D.C. Fire Chief Burton Johnson said yesterday he is seeking direct authority to close down immediately businesses such as theaters and dance halls when inspectors find violations of fire safety regulations.
He said the authority is needed to avoid enforcement delays caused by the present system of issuing citations, referring the violation to other government agencies and taking offenders to court.
Johnson's assertions to a reporter followed a 90-minute, closed-door meeting yesterday in which fire and housing department officials discussed ways of tightening the city's building safety code in the wake of the Cinema Follies fire Monday that took eight lives.
The meeting was called by Johnson at the request of Mayor Walter E. Washington and also follows published reports of illegally locked fire exits in some city public schools. There has been a long smoldering debate among fire, housing and school officials over whether and how fire safety regulations in public schools should be enforced.
The division os authority in such matters was apparently one of the topics at yesterday's meeting, although none of those attending would say so specifically.
Johnson said the same officials will meet again Monday and announce proposals then for tightening enforcement procedures.
Some improved enforcement procedures may require legislation by the City Council, Johnson said.
He Said, for example, that he is not sure if the current fire safety code empowers his fire inspectors to close "public gathering" activity immediately in places like theaters and dance halls.
"But we are doing some homework this weekend to see if there is such authority," he said. If his legal advisers say no such authority exists then the fire department is likely to seek it through legislation, he said.
Johnson would not say whether some public school buildings had locked exits, but in an interview he expressed sympathy for school officials who are concerned about keeping thieves and other intruders out of their buildings during school hours.
"I feel for the principal of a school," he said. "He gets kicked in the 'hind parts by some parents if he leaves doors open and lets intruders in, and then he gets kicked by others if he locks the doors and creates a (possible fire hazard) . . . I don't know any easy way out. No amount of legislation is going to alleviate the situation entirely . . . There's got to be a more basic change in soceity, in social attitudes."
The District's fire safety regulations and their meaning are a subject of consideration debate among officials of the Fire Department and the Department of Economic Development. Fire officials say, for example, that businesses like the two-story Cinema Follies Club should be regarded as places of public assembly and thus subject to a building code requirement that "there shall be at least two Class A stairways in the buildings over one story in height." The Cinema Follies building at 37 L st. S.E., had one stairway.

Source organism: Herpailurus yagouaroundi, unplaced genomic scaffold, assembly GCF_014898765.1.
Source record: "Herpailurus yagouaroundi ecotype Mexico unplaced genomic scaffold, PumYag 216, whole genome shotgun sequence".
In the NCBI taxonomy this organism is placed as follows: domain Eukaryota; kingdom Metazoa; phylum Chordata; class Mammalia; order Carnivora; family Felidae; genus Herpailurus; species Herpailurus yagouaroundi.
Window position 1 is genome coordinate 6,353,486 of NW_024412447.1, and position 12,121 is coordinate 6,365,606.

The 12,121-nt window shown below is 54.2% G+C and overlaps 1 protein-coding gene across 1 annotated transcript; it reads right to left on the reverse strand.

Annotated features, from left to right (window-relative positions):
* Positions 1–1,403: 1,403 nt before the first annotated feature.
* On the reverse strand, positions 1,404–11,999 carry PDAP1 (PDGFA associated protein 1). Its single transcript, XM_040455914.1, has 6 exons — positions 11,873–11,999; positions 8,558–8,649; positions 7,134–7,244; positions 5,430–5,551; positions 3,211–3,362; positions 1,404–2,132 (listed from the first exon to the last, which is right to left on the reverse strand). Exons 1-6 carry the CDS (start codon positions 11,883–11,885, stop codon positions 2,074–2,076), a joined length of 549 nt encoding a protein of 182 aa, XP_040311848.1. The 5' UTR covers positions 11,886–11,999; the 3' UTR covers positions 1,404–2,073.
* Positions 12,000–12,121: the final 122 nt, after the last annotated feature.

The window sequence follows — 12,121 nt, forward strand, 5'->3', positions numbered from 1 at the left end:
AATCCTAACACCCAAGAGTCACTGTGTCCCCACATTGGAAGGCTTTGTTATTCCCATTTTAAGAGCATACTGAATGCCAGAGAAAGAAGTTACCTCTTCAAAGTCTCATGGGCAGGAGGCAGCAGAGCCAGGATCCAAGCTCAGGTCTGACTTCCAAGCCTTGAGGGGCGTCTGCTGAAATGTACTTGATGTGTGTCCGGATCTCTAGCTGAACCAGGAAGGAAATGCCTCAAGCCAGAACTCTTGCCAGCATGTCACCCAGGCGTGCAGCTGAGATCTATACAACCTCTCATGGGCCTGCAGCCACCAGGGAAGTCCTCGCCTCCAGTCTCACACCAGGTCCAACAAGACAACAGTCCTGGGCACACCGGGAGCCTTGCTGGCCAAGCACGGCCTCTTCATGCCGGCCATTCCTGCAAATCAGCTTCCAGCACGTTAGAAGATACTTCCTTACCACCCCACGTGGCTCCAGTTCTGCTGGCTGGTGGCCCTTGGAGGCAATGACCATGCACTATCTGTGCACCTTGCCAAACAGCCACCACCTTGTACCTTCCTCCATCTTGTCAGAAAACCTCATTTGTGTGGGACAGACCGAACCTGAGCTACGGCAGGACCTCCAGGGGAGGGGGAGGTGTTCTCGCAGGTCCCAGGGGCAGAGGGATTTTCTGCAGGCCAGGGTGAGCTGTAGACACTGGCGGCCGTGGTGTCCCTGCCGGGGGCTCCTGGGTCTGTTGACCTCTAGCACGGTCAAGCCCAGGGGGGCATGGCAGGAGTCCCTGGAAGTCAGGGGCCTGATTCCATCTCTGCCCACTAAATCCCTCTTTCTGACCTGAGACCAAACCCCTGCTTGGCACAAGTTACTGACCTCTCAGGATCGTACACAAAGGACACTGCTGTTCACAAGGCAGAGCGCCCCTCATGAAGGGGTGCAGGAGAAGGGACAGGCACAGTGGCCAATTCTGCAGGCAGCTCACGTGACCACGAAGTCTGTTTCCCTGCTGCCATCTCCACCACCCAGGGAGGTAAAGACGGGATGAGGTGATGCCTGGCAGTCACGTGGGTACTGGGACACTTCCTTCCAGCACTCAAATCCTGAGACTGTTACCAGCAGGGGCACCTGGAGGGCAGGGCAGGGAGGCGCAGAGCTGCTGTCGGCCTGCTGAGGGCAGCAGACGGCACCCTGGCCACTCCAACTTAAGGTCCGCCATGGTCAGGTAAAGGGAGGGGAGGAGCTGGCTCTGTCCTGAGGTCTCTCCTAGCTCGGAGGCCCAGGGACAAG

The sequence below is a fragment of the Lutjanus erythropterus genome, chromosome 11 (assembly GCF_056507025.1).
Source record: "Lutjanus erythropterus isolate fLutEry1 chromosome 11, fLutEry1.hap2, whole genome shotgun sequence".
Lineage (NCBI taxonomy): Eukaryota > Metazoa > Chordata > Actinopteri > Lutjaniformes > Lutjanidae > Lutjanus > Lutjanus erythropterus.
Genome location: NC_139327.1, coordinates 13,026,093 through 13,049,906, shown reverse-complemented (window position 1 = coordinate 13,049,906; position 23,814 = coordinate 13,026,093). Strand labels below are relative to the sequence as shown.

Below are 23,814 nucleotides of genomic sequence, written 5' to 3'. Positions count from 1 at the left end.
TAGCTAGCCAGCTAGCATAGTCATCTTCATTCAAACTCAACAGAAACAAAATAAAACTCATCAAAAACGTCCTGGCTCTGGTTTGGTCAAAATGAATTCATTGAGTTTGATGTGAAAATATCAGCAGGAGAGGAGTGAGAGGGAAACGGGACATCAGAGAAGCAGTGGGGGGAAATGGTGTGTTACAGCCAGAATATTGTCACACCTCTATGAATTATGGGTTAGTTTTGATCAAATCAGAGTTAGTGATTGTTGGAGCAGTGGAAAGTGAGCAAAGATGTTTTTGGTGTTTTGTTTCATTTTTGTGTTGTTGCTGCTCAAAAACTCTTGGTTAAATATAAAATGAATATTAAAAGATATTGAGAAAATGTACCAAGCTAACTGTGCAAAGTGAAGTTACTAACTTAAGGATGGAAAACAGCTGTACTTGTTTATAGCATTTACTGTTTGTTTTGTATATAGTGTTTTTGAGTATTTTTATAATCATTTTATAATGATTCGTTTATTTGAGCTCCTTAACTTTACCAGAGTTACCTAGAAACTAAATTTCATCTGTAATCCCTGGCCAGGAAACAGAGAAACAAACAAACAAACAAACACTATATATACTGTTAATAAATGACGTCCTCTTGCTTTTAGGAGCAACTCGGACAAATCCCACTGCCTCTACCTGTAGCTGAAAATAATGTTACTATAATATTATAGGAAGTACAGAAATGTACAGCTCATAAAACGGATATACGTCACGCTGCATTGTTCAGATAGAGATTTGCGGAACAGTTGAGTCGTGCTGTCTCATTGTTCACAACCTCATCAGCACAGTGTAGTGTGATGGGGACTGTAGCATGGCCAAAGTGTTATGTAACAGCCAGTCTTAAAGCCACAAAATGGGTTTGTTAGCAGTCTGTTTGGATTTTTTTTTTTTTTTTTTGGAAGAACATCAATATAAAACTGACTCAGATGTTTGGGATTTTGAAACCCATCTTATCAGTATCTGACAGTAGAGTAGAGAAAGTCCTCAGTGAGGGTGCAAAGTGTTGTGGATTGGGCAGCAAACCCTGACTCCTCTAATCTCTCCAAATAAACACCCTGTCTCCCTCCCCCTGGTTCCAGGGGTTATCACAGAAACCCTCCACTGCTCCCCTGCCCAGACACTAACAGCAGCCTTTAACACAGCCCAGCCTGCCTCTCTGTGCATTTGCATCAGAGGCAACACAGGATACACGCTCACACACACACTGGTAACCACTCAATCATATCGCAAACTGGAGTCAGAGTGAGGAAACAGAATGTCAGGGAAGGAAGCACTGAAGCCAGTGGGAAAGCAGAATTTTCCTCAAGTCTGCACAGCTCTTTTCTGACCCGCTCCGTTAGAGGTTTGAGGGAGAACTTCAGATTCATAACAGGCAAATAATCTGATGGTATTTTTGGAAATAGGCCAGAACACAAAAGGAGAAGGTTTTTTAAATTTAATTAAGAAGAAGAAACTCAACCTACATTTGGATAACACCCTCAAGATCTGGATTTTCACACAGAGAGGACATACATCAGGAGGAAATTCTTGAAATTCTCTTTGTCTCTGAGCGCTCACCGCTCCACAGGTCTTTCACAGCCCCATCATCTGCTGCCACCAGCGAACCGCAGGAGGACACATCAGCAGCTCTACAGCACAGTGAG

The Cinema Follies was classified as a private club when it ifrst opened two years ago. Last June, the Department of Economic Developement reclassified it as a theater, according to fire department officials but "we were never notified," said one official.
The Department of Economic Development, on the other hand, has been exempting so-called "private clubs" with setaing capacities of fewer than 75 from such requirements. The Cinema Follies theatre has 74 seats.
"They want to enforce building construction and have us just maintain what they approve," complained one fire official yesterday.
The city fire marshal's office has a three-man unit charged with inspecting places of public assembly, a category interpreted to include hotels, motels, restaurants, clubs, theaters, churches, arenas and sports facilities. The same unit also must dispatch an inspector to examine any location in advance of a presidential visit.
Sgt. Willie G. Grimes, who runs the unit, said his staff isn't large enough for its assignment. An executive of one large area movie theater chain agree. "We get inspected right and left in Maryland compared to D.C.," he said.
Grimes also expressed frustration with the enforcement tools available to him. When one of his inspectors finds a fire-related violation of the building code, he can't initiate any enforcement himself, said Grimes. Instead, he has to refer the problem to the Department of Economic Development, and "some referrals sit down there for quite a while," Grimes said.
In the wake of the Cinema Follies fire, several high officials of the D.C. Fire Department criticized other city governments agencies for what they said was lack of concern with fire safety - chiefly the Department of Economic Development, the school system and the Corporation Counsel's Office.
Corporation Counsel John Risher yesterday issued an angry memo delanding his office and calling on its critics to curtail further comment as well as to state that they have been misquoted or were mistaken.